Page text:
Tax issues unpicked: part two – self-employed versus limited companies
Shoaib Khan explores the tax questions associated with both self-employed dentists and those working for limited companies.
September is usually the time of the year when many dentists will start their careers as associates. For many of them, it will be the first time they become self-employed. This means the responsibility for reporting their income and expenses is on the individual.
At this stage in their career, a dentist can choose how to operate. The most common tax question I am asked by new associates is: ‘Should I operate as a sole trader or via a limited company?’ Often, the answer to this question is: ‘Well, it depends…’
The answer varies depending on individual circumstances. This article aims to highlight some of the key implications for an individual (both tax and non-tax related) and provides guidance for new associate dentists.
I have set out below the various tax rules of relevance, with a basic example to illustrate how these might apply to an individual.
The basics first
As mentioned in the previous article in the series, each individual must register to complete a tax return via the HMRC website. If you have not done this already, I would encourage you to register as soon as possible. Due to the COVID-19 pandemic, HMRC responses are delayed. This may result in you not registering in time for the filing deadline (ie 31 January 2021 for 2019/20 tax year).
Good record keeping is very important. It is also a legal requirement for both sole traders and companies. Your tax adviser should be able to assist you in this respect. However, recording keeping is your responsibility.
How are the profits taxed?
Self-employed: a sole trader pays income tax, Class 2 and Class 4 national insurance contributions (NICs) in respect of their profits. As a rough guide, the combined rates of tax and NICs for profits are:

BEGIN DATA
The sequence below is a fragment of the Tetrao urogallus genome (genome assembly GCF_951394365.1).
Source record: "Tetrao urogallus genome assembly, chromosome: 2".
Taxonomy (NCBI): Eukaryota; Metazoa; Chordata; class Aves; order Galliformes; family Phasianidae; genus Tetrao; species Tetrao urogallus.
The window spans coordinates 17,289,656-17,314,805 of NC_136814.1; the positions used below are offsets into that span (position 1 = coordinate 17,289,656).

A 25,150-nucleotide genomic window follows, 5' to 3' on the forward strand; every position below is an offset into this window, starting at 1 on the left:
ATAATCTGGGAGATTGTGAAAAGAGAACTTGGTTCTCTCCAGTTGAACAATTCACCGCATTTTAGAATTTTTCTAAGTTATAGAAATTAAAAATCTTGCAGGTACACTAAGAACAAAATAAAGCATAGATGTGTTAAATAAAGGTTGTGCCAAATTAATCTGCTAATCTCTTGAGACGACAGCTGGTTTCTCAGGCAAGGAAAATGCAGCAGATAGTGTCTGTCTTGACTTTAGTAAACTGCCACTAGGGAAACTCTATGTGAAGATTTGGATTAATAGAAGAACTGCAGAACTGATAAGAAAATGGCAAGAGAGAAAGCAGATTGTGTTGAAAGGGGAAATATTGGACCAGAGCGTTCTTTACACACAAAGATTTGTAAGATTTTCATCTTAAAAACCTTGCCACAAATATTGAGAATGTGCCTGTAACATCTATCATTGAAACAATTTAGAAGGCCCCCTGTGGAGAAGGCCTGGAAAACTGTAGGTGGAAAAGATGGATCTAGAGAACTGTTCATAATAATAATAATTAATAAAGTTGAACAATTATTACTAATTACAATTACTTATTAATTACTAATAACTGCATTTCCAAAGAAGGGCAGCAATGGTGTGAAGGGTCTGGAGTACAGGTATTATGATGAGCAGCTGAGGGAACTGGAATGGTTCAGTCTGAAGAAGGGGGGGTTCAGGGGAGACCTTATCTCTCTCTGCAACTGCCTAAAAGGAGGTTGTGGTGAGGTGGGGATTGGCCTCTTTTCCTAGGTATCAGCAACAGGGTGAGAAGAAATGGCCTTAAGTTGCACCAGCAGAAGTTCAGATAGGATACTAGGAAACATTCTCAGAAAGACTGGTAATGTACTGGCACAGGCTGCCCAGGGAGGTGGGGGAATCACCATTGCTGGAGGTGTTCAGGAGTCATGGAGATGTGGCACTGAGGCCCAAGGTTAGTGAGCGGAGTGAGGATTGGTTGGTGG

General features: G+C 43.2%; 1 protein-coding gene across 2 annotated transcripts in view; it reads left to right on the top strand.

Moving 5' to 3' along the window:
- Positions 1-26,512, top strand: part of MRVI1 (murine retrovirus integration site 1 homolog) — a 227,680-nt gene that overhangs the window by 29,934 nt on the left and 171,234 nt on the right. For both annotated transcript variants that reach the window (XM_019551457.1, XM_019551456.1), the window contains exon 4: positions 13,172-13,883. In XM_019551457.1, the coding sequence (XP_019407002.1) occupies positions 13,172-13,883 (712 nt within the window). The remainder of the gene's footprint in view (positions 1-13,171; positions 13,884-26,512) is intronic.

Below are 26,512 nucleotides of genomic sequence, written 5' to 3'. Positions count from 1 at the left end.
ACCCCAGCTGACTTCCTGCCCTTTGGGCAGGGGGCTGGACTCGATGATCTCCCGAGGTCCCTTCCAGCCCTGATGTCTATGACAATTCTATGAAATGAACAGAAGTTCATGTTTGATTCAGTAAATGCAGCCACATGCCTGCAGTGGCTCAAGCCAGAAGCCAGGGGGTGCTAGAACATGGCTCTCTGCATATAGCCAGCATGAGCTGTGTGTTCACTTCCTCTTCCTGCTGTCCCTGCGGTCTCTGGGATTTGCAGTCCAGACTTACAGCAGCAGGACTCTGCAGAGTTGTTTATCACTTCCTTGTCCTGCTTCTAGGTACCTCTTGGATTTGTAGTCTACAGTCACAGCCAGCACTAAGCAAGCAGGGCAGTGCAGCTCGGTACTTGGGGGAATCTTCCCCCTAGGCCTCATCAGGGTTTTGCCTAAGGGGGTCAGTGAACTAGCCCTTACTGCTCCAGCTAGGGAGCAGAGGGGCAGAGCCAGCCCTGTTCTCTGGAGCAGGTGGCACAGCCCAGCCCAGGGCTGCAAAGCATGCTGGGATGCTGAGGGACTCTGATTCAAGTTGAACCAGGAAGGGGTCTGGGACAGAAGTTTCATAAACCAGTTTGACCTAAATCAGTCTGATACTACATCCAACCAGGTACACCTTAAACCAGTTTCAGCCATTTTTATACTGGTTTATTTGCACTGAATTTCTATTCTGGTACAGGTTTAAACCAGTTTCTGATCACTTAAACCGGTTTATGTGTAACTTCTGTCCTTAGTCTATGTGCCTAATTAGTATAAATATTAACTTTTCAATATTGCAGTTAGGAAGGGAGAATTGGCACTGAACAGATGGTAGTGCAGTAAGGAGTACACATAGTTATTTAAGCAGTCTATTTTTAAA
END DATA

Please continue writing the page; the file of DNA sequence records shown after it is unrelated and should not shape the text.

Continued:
- From £9,500 to £12,500 – 9%
- £12,500 to £50,000 – 29%
- £50,000 to £150,000 – 42%
- and above £150,000 is 47%.
Limited company: the company pays corporation tax (CT) on its profits as they are earned. The current rate of corporation tax is 19%. There is a second layer of tax (ie personal tax) payable when the director (who is also the shareholder in an owner-managed limited company) withdraws some or all of the after-CT profits from the limited company. There is a degree of flexibility as to how and when the profits are paid to the director/shareholder of a limited company.
When is the tax due?
Self-employed: the general rule is that the tax and NICs due for a tax year is payable by 31 January immediately after the end of the tax year.
In addition, payments on account (POAs) are required by 31 January during the tax year and 31 July immediately after the end of the tax year. Where the tax liability exceeds the sum of the POAs, a balancing payment is due by 31 January, immediately after the end of the tax year.